On national security, Graham agrees there’s a lot of energy behind libertarianism in the GOP, but he sees that as all the more reason to stand firm on the idea that America ought to engage—sometimes militarily—in the Middle East and the broader world. “I still think the vast majority of us are in the Ronald Reagan camp of peace through strength,” he says. “But there’s this debate going on in the party, and I want to be part of that debate. It’s not bad to have an alternative view. I just want to make sure my side wins.” It helps that he’s one of the Senate’s authorities on national security issues, regularly briefing the Republican conference alongside John McCain. 

That’s another part of the story. Graham is also seen as a go-to guy around Congress. While known for his willingness to work with Democrats, he’s one of the most popular senators among Republicans. “He’s always stood out, and I think a lot of people appreciate that,” says McCain. Besides McCain, some of Graham’s closest friends in the Senate are Tom Coburn of Oklahoma, Richard Burr of North Carolina, and Saxby Chambliss of Georgia. 

Members of South Carolina’s House Republican delegation, all considerably more conservative than Graham, are fond of their senior senator, too. One of them is Trey Gowdy, who was first elected to the House in the Tea Party wave of 2010 after defeating a Republican incumbent whom Graham had supported. Gowdy is effusive with praise for Graham.

“He and his staff went beyond the call of duty to help the four freshmen of 2010,” Gowdy says. “He offers to help with no conditions. He doesn’t carry grudges.”

Graham’s also known as a cutup with a great sense of humor and comedic timing. During a recent meeting of a group of GOP senators, Ron Johnson of Wisconsin began talking passionately about the need to stop Obamacare from hurting more Americans. They would need to work with the House, Johnson was saying, because things were only going to get worse. It was a serious discussion, but Graham could see it needed some levity, so he broke in. “If you like your Ron Johnson, you can keep your Ron Johnson,” he said. The group burst into laughter.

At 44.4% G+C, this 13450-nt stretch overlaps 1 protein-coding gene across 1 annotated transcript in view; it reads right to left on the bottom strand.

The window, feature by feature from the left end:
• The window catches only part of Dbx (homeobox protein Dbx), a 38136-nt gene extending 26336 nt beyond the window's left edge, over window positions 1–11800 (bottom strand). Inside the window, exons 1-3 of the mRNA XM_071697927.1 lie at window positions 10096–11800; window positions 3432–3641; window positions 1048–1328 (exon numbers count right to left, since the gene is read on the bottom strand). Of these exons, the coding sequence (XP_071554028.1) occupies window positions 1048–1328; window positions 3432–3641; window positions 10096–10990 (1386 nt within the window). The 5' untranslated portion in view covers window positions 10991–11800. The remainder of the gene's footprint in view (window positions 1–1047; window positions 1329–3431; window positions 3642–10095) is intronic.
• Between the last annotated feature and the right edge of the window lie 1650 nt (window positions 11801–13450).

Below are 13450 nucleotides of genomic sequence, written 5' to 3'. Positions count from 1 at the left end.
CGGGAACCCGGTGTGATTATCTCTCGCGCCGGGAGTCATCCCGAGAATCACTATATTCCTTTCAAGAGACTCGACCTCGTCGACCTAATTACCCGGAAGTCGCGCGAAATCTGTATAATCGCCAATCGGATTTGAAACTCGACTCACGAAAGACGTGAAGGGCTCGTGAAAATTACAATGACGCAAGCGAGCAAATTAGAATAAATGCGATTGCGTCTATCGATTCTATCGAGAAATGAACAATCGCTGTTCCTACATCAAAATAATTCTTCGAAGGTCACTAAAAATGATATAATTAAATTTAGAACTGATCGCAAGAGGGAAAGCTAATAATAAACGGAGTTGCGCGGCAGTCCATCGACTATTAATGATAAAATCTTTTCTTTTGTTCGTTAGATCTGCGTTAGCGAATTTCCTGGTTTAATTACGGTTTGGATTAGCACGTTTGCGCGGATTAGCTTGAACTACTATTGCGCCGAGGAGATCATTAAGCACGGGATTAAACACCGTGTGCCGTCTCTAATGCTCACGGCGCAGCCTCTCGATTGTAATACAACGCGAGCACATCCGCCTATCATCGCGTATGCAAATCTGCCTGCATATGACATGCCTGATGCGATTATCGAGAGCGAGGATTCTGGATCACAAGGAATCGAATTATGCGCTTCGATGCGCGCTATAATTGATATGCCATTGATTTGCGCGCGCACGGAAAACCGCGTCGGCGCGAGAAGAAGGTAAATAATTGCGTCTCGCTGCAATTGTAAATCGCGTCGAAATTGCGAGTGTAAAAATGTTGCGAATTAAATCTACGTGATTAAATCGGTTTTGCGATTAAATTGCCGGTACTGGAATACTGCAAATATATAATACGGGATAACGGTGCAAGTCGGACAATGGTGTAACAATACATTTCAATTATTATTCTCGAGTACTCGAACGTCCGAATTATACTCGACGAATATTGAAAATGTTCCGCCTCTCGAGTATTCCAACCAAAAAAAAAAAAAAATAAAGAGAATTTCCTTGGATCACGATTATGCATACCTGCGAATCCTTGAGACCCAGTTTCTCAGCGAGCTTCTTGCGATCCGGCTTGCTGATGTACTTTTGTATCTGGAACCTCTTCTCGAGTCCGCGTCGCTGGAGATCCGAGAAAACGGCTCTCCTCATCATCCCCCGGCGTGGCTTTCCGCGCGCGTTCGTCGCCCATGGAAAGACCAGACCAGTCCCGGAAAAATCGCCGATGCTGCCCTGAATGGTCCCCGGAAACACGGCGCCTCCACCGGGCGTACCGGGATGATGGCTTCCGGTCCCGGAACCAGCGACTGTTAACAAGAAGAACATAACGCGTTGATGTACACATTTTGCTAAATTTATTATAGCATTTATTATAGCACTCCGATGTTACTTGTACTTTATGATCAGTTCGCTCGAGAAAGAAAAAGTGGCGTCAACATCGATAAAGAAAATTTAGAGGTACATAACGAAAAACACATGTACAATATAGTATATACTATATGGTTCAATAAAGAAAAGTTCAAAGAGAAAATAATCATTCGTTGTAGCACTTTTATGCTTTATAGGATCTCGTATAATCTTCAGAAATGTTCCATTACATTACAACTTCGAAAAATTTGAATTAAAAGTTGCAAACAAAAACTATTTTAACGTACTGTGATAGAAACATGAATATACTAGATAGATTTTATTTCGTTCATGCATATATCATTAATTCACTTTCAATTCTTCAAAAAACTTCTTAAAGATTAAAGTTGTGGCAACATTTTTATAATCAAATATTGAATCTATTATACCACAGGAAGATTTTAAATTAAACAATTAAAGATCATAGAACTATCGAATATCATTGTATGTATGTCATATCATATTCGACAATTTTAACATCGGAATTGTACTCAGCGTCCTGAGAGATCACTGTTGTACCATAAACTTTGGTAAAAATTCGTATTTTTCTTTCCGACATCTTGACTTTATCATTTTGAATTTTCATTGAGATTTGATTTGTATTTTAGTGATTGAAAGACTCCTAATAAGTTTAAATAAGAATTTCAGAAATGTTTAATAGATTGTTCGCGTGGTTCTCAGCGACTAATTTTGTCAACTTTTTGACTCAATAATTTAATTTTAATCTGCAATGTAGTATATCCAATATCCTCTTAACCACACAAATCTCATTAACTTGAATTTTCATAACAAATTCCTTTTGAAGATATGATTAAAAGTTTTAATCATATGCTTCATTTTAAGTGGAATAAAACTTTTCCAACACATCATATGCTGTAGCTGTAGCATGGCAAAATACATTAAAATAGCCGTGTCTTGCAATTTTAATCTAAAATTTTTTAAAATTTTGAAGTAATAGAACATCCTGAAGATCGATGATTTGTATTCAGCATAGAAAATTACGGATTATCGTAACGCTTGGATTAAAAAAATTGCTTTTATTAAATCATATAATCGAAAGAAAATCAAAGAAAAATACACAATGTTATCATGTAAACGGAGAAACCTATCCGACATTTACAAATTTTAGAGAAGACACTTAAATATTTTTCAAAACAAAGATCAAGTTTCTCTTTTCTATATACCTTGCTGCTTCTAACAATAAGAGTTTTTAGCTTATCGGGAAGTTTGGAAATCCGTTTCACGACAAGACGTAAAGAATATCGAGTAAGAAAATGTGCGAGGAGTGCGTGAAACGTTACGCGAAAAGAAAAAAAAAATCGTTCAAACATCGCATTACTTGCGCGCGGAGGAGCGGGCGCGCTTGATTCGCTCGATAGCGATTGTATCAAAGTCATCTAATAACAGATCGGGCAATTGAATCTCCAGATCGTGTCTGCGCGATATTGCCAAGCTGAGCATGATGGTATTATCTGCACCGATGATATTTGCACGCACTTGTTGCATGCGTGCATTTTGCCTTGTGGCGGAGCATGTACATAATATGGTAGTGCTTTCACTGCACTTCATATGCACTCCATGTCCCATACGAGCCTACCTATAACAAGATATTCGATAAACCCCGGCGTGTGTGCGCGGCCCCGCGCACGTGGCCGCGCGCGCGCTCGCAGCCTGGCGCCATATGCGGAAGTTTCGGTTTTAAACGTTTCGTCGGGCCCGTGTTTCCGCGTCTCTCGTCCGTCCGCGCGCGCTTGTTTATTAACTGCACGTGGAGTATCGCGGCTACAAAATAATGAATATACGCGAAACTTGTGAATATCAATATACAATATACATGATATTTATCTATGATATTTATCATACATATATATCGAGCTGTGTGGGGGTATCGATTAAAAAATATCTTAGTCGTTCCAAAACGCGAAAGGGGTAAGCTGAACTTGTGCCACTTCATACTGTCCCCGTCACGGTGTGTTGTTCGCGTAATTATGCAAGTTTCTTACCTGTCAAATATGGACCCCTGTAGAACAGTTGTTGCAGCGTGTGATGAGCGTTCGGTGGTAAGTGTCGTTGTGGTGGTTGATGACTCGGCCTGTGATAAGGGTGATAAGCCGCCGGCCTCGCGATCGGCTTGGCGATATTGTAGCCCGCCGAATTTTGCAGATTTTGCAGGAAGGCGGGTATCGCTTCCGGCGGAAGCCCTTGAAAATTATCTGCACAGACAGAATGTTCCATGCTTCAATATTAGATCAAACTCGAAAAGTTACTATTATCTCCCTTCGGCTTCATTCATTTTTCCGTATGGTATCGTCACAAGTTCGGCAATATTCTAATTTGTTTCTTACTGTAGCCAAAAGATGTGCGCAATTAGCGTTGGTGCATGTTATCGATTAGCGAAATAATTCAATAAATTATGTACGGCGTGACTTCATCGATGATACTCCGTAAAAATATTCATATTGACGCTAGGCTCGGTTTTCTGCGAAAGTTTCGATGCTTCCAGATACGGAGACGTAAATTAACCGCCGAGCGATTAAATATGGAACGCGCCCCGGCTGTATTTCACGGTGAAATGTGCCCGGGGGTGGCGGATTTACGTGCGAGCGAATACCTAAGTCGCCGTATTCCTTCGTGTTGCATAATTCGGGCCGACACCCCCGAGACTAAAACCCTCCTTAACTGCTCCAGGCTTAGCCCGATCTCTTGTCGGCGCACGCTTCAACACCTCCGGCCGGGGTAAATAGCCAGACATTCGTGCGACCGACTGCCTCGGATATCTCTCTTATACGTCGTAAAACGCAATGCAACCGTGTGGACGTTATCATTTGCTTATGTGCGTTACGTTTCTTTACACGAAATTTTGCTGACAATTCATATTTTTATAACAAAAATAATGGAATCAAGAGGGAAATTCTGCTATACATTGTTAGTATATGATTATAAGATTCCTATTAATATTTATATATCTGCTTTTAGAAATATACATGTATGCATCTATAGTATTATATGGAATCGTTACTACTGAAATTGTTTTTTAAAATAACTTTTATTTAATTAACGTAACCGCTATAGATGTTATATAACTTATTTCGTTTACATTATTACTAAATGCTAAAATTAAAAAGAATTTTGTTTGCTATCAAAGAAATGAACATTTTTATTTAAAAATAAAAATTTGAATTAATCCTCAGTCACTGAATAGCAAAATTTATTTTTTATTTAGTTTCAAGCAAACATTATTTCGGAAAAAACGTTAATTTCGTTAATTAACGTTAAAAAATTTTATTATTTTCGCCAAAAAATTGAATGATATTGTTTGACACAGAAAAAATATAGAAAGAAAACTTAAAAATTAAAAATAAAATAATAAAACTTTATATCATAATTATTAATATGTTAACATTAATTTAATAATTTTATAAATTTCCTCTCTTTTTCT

He also knows how to poke fun at himself. A frequent guest on Greta van Susteren’s Fox News program, Graham has taken to joking with colleagues that it should be renamed the “Lindsey van Graham Show.” Gowdy remembers the first time he met Graham, in 2002, when Graham was running for the Senate for the first time. Gowdy was a state solicitor in Spartanburg, and Graham, a lifelong bachelor, asked how he could win Gowdy’s hometown. “I told him, ‘You need to get married.’ And he laughed and laughed at that,” said Gowdy.

Graham’s personal life is just about the only thing he doesn’t talk about much. He was born in 1955 in Central, a town in South Carolina’s upstate. The state was different back then—segregated, poor, and reliant on a dying textile industry. Graham grew up in the Sanitary Café, the combination pool hall-liquor store-restaurant his parents owned in Central. 

“When you’re raised by a family that owns their own business, you don’t go on many vacations,” Graham tells me. “You’ve got to go to work no matter how you feel.”

Central is just down the road from Clemson University, but Graham opted to attend the University of South Carolina in Columbia, where he became the first in his family to graduate from college. In 1976, when he was 21 years old and in his senior year, his mother died from Hodgkin’s lymphoma. Soon after, Graham began law school at the University of South Carolina, but tragedy struck again 15 months later when his father died from a stroke.

Suddenly, Graham was an orphaned law student with a 14-year-old sister, Darline, and a large stack of medical bills. It would take him more than 10 years to pay them all off, though he had help from his parents’ Social Security benefits. While in law school, he would come home on the weekends and summers to help his uncle run his parents’ business, both paying his way through school and acting as a surrogate father to his sister. After graduating, Graham joined the Air Force Judge Advocate General’s Corps. He also adopted Darline so she could receive his military benefits while she was still a minor.